Jermaine Lannaman, Gleaner Writer
President of the Windward Islands Cricket Board of Control (WICBC), Emmanuel Nanthan, is firm in his belief that West Indies Cricket Board (WICB) presidential candidate, Jamaican Whycliffe 'Dave' Cameron, has what it takes to help take the game forward.
Nanthan, who is also president of the Dominica Cricket Association, says the 42-year old Cameron has demonstrated vision and foresight during his six years as vice-president to incumbent, Dr Julian Hunte, and given the needs of West Indies cricket at the moment is the right man for the job.
"Before Dr Hunte decided to seek re-election, several members of the board took the decision to move with Dave Cameron, as he has been a good servant of West Indies cricket," said Nanthan.
"He (Dave) has been the vice-president for the last three terms and we believe that he has good foresight and vision that is needed to take the board to another level," he added.
Cameron, a financial consultant and former treasurer of the Jamaica Cricket Association (JCA), will go up against Hunte, who made an about-turn after earlier indicating that he was not going to seek re-election
Nanthan, meanwhile, will go up against Barbados and West Indies fast bowling legend, Joel Garner, for the post of vice-president.
The battle for all posts is expected to be closely contested at the annual general meeting of the board on March 27.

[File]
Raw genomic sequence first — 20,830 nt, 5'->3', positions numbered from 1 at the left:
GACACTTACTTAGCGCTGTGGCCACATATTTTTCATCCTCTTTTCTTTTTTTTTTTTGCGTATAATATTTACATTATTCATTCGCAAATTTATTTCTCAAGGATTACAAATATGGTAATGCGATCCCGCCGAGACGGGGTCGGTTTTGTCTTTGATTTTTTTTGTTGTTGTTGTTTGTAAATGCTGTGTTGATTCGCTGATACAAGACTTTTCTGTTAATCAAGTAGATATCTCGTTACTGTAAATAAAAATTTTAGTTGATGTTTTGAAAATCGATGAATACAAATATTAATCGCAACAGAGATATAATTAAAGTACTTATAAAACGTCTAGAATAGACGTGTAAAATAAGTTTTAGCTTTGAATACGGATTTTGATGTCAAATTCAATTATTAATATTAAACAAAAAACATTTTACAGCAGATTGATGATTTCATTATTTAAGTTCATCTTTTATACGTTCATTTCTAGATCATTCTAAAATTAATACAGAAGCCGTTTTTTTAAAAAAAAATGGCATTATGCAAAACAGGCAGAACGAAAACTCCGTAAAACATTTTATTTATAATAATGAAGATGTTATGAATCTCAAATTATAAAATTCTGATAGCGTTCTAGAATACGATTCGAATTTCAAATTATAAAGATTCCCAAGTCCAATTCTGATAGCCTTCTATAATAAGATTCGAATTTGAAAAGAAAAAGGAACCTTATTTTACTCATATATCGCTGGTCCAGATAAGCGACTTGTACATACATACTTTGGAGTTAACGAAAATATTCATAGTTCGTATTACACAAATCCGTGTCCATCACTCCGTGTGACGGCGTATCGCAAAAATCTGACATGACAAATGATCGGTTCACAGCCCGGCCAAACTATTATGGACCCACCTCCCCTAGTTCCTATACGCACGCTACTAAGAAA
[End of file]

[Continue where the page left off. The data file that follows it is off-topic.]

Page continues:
During the nomination process Cameron and Nathan were nominated by the WICBC and the Jamaica Cricket Association.
Hunte and Garner, in the meanwhile, were both nominated by the Leeward Islands and Barbados Cricket Associations.
Former West Indies captain Clyde Lloyd attempted to enter the presidential race after gaining the nod of the Guyana Cricket Board but he failed to pick up the nomination of another cricket territory.
The Trinidad and Tobago Cricket Board is the other regional territory that has shareholder and voting rights.
WICB elections rules and regulations require that each candidate for a post gets at least two nominations in order to be eligible to contest a poll
It is the second time that Lloyd has missed out on nomination for the post of president.
His previous attempt to run was blocked because at the time he was not living in the region, a prerequisite according to WICB statutes.